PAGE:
The White House has increasingly forged its own path with the press — holding off-camera briefings and gaggles, imposing restrictions on reporters’ use of audio and video feeds, inviting Cabinet officials to speak only about specific policy issues and rotating between Spicer and deputy press secretary Sarah Huckabee Sanders.

    Some of those moves have angered the White House press corps but delighted Trump’s supporters, who view the media as what White House chief strategist Stephen Bannon has dubbed the "opposition party."

    Time reporter Zeke Miller asked Spicer Monday to explain “why our friends in radio and television can’t use this live.”

    Spicer responded that the president had made comments at a photo opportunity with the Panamanian president and later would make public comments at a technology council meeting.

    “There are days where we decide that the president’s voice should be the one who speaks for the administration,” Spicer said.

    However, there is no opportunity on those occasions for reporters to question President Trump or his administration officials.

    A second reporter at Monday’s briefing followed up.

    “On the days when you come out here and there is not a camera, could you please ask the president to be ever so kind and step up here and answer some questions for us on that day?”

    “I’ll be sure to share your sentiments with the president,” Spicer responded.

    Spicer declined to call on CNN’s Acosta on Monday as the veteran reporter shouted questions at him that were ignored. Trump slammed CNN and Acosta at a February press conference as "fake news."

    As Spicer walked away, Acosta shouted: “It’s off-camera and you can’t answer questions?”

    Acosta then went on TV to call the off-camera briefing “bizarre.”

    Continued at

    CNN reporter miffed by White House briefing | CNN

    CNN White House Correspondent Jim Acosta describes his displeasure with no video or audio recording being allowed during the White House press briefing.
  18. "As the cameras flashed, President Trump said that he and the Panamanian president seated beside him had lots of things to discuss — but he seemed to home in on just one specific thing.

    “The Panama Canal is doing quite well. I think we did a good job building it, right — a very good job.” Trump said.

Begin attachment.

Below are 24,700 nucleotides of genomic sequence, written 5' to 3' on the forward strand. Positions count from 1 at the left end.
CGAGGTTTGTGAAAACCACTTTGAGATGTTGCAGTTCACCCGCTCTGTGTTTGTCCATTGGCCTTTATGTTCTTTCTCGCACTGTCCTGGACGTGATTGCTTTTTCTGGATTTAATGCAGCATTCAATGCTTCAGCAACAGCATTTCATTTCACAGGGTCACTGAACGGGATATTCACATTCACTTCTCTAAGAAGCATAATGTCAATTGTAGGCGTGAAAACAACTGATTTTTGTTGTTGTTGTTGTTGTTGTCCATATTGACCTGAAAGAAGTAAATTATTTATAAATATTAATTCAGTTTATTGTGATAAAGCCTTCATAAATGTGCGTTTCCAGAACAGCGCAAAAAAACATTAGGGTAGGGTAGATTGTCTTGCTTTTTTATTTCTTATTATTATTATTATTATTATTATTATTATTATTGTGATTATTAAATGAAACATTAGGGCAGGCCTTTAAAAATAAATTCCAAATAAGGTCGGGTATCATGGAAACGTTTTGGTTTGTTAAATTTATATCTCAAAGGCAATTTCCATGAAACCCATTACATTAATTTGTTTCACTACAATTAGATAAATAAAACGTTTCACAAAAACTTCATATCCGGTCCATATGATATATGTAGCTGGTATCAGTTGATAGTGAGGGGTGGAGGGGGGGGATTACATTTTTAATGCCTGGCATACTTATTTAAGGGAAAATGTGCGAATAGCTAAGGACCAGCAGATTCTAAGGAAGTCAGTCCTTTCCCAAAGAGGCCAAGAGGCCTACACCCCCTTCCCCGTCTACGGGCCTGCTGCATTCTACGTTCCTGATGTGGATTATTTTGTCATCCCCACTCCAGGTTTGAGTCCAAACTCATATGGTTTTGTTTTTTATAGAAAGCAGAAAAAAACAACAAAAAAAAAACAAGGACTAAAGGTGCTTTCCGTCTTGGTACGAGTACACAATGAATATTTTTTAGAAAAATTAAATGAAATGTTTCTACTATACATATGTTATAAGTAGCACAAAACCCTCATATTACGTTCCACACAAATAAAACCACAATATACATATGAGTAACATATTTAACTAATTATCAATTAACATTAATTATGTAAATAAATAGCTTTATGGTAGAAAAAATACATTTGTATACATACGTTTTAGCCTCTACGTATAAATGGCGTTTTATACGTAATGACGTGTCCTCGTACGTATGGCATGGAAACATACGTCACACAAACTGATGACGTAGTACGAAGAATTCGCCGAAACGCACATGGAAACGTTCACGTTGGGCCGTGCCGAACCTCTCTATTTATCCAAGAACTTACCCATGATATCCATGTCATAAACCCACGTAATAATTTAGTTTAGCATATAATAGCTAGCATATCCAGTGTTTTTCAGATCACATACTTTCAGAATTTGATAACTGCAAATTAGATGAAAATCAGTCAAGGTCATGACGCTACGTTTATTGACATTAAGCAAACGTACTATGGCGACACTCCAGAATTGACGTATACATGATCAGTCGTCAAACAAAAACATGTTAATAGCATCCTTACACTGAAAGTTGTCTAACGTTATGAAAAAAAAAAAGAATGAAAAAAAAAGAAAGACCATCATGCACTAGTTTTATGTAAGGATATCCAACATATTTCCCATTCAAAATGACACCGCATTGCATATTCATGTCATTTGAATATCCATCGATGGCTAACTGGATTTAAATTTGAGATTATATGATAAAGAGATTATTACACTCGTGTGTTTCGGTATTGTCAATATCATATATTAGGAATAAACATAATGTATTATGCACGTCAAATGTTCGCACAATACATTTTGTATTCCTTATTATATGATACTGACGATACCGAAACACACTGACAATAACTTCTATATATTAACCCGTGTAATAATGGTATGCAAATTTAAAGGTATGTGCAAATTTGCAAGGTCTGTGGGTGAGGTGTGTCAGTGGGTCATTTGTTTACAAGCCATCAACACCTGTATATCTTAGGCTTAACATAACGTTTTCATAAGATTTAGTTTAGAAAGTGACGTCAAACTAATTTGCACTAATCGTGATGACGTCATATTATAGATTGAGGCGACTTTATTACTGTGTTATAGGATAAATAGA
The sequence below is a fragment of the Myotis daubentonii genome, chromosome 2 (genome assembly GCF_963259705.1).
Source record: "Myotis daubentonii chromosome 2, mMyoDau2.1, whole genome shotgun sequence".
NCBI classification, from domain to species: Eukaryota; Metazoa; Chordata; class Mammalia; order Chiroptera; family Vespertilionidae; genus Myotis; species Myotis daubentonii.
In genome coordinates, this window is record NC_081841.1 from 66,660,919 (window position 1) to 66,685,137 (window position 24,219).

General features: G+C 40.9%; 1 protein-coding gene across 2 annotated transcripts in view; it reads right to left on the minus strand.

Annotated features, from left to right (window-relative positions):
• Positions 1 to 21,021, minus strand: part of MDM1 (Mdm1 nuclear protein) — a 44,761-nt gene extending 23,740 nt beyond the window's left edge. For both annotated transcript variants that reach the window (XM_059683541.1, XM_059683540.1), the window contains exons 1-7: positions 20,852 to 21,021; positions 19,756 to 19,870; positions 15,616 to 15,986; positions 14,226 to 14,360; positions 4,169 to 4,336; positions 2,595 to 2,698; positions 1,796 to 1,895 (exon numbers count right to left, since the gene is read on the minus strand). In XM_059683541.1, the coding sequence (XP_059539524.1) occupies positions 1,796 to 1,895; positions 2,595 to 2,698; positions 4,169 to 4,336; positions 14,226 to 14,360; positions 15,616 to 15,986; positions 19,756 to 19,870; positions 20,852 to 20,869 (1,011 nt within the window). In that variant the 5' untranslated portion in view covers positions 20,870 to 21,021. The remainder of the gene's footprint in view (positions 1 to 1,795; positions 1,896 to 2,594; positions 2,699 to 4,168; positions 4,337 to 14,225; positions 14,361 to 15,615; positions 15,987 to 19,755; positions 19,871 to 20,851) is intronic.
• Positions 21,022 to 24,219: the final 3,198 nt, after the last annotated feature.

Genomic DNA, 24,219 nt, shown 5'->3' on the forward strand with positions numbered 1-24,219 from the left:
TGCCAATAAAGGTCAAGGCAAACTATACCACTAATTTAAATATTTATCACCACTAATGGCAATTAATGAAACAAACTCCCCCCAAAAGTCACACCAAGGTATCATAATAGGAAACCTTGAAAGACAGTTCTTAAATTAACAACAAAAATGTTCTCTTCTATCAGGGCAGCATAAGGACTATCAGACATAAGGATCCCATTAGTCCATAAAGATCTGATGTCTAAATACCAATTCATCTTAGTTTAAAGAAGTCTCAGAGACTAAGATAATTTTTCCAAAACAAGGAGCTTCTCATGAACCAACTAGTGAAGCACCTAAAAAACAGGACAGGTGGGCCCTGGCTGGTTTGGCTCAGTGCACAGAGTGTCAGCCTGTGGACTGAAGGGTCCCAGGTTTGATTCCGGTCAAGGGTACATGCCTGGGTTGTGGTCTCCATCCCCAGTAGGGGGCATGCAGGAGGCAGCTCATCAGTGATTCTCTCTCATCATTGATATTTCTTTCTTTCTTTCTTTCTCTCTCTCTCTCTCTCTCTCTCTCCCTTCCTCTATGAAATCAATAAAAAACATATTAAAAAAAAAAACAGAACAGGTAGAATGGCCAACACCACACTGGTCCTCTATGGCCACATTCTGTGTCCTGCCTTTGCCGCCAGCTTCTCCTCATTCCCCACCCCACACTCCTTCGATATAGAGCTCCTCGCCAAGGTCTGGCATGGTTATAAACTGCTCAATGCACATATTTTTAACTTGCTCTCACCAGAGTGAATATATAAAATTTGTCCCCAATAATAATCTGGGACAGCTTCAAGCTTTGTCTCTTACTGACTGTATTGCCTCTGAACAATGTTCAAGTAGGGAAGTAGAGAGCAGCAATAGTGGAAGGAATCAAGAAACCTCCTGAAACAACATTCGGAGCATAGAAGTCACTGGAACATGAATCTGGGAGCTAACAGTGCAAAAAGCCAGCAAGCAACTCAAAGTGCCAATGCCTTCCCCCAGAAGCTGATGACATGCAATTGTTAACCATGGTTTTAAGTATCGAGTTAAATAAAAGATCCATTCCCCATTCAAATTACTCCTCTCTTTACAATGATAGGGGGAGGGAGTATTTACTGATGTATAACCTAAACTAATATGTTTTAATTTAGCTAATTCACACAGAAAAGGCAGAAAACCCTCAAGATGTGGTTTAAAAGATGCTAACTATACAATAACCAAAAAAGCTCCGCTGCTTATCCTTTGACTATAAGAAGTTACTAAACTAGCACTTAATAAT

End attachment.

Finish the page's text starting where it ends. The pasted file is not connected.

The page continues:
President Juan Carlos Varela interjected: “Yeah, about 100 years ago.”

    Trump just took credit for building the Panama Canal.
    Now he's pissed off the ghost of Teddy Roosevelt.

    Getting tricky: How do I mix in Bowling Green, Frederick Douglass, Andrew Jackson, Panama Canal & Lincoln's GOP status into a tweet?

    In response to the Bowling Green Massacre, President Andrew Jackson hired Donald Trump to build the Panama Canal to keep out the Australians

    We did a great job building the Panama Canal. And I'd also like to congratulate Thomas Edison for the incredible work he's doing!

    "The president’s unquenchable thirst for the attention of “the crooked media” and his ravenous hunger to punish them is the pushmi-pullyu of the Trump era—the political equivalent of what happens when an unstoppable force meets an immovable object. But as Trump’s faith in his press shop reportedly wears thinner with every briefing gone awry, the White House communications team appears ready to make the president’s choice for him.
    On Monday, reporters were barred from broadcasting live video or audio during the afternoon White House press briefing, the second briefing at which journalists were explicitly banned from making audio broadcasts since the previous Thursday. Press secretary Sean Spicer, flanked by counselor Kellyanne Conway and former Apprentice agitator-turned-communications liaison Omarosa Manigault, explained that the president’s appearance earlier with the president of Panama was enough for the whole class to share."
  20. The Wrong Guy Member

    Donald Trump: A Man of Characters | The Daily Show with Trevor Noah

    Jordan Klepper revisits Donald Trump's first tweet and lauds the president's innovative way around Twitter's restrictive character limit.
  21. The Wrong Guy Member

  22. The Wrong Guy Member

    Judge narrows injunction on Trump travel ban | POLITICO

    A federal judge in Hawaii has reined in in an injunction he issued three months ago blocking key parts of President Donald Trump's revised travel ban executive order.

    U.S. District Court Judge Derrick Watson scaled back the injunction Monday, nullifying its impact on studies and policy reviews ordered under the directive Trump issued in March and billed as an anti-terrorism initiative.